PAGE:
From Sega Retro
|System(s): Sega Model 1|
|Developer: Sega AM2, Sega AM5|
|Number of players: 1-8|
Virtua Formula consists of a significantly larger setup compared to standard editions of Virtua Racing. Players are seated in hydraulically actuated Formula One cockpit replicas in front of a 50-inch screen. Cameras attached to each "car" film real-time footage of the players, which are displayed on screens above the unit. At the time of release, Virtua Formula was one of the most complex racing configurations ever seen in an arcade environment, and would go on to inspire several other "Super Deluxe" adaptions of Sega racers.
Virtua Formula was manufactured in four-player and eight-player variants, though theoretically any number between two and eight cabinets can be linked together (and indeed, one cabinet can act as a single-player experience). A further Model 1 board is used to drive a screen for spectators, showing the action from different camera angles with a a pseudo-commentary by "Virt McPolygon", an animated 3D model with text sometimes reflecting what is happening in the race. Monitors above the cabinet also display live footage of the player's facial expressions, filmed by small cameras mounted on each car.
From a gameplay front, Virtua Formula is identical to Virtua Racing, although eight possible cabinets means eight possible colours for the player's vehicle. Attract sequences, however, are altered, and can span multiple screens.
The eight player version of Virtua Formula made its public debut at AOU Show 1993 in February 1993. The smaller four-player variant was permanently installed at Roppongi GiGO the following month, with the larger model later appearing at Sega World Carnival House in May. Both versions were subsequently installed at numerous large scale entertainment centres and Sega-owned venues around the world, as well as at other events and the Sega exhibition space at Innoventions.
In the UK, the 4-player Virtua Formula deluxe cabinet initially cost £250,000 for arcade operators, and £3 per play for players.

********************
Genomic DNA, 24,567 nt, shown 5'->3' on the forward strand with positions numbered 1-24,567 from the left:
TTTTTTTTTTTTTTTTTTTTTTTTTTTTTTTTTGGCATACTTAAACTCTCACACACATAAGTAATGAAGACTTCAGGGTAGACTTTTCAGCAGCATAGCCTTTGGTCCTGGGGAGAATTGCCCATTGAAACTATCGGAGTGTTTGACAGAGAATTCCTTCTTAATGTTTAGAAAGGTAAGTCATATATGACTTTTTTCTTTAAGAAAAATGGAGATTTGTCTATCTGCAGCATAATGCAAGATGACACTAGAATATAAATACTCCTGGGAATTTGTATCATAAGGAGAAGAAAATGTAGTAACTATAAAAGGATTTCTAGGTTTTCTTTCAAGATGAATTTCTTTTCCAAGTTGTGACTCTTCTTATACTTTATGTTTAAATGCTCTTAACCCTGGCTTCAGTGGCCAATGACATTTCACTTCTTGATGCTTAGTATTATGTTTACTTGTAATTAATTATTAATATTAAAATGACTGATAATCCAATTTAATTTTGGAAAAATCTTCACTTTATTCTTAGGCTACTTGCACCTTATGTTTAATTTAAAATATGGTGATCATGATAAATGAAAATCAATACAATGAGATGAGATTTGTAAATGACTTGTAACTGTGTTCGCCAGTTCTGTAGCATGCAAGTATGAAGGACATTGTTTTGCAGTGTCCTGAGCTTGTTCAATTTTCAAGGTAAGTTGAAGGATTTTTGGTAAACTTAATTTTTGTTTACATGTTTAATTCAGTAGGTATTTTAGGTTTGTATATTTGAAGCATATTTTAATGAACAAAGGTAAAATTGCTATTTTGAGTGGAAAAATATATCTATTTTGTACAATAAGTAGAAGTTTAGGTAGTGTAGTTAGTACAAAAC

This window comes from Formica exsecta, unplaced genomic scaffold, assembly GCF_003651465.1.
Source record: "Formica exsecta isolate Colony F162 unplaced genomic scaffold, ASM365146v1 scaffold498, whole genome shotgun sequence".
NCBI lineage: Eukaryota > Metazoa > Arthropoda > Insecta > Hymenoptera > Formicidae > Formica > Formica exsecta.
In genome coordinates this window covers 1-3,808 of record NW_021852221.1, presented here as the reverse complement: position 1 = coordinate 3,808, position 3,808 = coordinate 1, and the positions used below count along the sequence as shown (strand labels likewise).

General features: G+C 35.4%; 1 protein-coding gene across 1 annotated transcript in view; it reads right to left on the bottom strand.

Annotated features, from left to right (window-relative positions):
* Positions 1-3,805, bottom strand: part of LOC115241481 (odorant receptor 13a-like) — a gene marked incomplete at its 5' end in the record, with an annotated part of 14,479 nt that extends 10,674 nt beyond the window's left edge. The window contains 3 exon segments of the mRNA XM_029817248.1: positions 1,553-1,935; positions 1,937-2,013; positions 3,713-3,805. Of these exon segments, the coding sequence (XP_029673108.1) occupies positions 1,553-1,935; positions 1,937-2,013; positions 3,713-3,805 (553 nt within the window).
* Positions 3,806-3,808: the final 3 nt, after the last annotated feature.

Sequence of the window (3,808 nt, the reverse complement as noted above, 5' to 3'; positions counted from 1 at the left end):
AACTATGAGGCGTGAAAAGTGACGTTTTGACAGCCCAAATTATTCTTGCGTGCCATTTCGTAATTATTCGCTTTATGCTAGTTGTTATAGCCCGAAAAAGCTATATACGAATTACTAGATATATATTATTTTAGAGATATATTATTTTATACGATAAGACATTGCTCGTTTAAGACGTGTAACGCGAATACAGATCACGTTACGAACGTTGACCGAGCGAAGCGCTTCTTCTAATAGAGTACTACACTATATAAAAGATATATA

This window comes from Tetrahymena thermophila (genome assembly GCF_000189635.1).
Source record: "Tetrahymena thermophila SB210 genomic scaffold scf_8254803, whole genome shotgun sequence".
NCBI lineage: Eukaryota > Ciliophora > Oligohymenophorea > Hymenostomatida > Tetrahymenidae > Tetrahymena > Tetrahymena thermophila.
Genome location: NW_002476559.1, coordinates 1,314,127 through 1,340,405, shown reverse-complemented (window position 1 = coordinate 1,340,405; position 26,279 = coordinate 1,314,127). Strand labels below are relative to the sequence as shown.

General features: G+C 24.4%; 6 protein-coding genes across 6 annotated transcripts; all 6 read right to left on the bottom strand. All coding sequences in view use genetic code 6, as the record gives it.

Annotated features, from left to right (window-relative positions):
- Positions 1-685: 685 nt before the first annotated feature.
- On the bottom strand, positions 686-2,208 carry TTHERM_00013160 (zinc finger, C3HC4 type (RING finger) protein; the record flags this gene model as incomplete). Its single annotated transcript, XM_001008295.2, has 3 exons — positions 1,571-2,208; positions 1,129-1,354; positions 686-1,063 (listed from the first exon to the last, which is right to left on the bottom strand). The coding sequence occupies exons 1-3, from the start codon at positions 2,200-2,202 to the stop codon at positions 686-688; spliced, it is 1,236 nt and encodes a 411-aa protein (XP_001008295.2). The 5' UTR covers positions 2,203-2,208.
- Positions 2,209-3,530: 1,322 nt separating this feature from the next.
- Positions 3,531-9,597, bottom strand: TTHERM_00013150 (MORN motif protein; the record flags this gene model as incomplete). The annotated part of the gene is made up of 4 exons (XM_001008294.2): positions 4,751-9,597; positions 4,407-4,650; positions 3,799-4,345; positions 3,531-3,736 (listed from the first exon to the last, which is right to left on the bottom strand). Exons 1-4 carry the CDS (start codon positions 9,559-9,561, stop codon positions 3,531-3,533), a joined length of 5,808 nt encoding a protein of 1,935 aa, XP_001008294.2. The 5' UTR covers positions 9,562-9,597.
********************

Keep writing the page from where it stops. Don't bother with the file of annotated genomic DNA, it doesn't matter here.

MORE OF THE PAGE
Virtua Formula units are now exceedingly rare, largely down to their medium-scale attraction nature requiring more maintenance than a typical coin-operated arcade machine, as well as further technological improvements rendering its feats less impressive; thus, many installations have been converted to instead run Indy 500 or destroyed. However, the design features of the unit continue to inspire similar full-motion "Super Deluxe" versions of Sega racing titles such as OutRun 2 SP SDX.
|Sega Retro Average|
- Main article: Virtua Formula/Magazine articles.
- Game Machine, "xxxx xxxx" (JP; 19xx-xx-xx), page 14
- Beep! MegaDrive, "July 1994" (JP; 1994-06-08), page 35
- Computer & Video Games, "April 1994" (UK; 1994-03-15), page 86
- https://www.siliconera.com/2019/04/24/m2-talks-about-the-long-process-of-how-virtua-racing-ended-up-on-the-nintendo-switch/ (Wayback Machine: 2019-05-02 15:27)
|Virtua Racing series of games|
|Virtua Racing (1992) | Virtua Formula (1993)|
|Virtua Racing (1994)|
|Virtua Racing Deluxe (1994)|
|Time Warner Interactive's VR Virtua Racing (1995)|
|Sega Ages 2500 Series Vol. 8: Virtua Racing FlatOut (2004)|
|Sega Ages Virtua Racing (2019)|
|Virtua Racing related media|
|Virtua Racing & OutRunners (1993) | Yu Suzuki Produce G-LOC/R360/Virtua Racing (1998)|
|Virtua Racing: Official Racing Guide (1994) | Virtua Racing Hisshou Kouryaku-hou (199x)|